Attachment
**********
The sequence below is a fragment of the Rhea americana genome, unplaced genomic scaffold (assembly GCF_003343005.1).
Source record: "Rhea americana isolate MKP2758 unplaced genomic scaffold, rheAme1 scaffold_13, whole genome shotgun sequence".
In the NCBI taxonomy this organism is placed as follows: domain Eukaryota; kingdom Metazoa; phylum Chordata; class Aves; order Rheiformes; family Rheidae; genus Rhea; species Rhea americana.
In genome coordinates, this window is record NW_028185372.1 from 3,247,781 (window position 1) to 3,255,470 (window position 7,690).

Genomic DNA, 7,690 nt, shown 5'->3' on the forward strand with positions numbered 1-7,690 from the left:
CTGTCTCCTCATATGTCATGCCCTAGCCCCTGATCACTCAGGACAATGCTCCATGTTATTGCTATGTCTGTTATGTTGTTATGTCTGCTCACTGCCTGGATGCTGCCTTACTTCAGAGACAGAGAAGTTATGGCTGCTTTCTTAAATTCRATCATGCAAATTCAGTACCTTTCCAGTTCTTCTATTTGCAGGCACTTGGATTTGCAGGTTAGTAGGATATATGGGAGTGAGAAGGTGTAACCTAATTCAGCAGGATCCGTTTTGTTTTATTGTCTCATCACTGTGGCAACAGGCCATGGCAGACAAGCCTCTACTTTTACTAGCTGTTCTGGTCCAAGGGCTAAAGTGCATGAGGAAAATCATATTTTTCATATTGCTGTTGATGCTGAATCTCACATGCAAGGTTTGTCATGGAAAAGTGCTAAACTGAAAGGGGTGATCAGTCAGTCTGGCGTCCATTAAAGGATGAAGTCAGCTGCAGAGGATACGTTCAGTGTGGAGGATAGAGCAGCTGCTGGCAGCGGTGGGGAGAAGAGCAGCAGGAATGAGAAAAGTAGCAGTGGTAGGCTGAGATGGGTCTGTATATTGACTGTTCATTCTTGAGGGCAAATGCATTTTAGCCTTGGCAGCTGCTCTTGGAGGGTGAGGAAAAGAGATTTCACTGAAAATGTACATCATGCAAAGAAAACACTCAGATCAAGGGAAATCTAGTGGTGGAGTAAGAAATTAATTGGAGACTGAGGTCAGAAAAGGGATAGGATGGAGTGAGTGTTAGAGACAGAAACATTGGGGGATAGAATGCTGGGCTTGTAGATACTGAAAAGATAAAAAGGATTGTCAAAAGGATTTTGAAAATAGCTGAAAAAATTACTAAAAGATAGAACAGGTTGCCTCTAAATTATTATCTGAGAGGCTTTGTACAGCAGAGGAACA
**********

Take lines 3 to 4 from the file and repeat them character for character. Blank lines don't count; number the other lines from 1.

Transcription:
In the NCBI taxonomy this organism is placed as follows: domain Eukaryota; kingdom Metazoa; phylum Chordata; class Aves; order Rheiformes; family Rheidae; genus Rhea; species Rhea americana.
In genome coordinates, this window is record NW_028185372.1 from 3,247,781 (window position 1) to 3,255,470 (window position 7,690).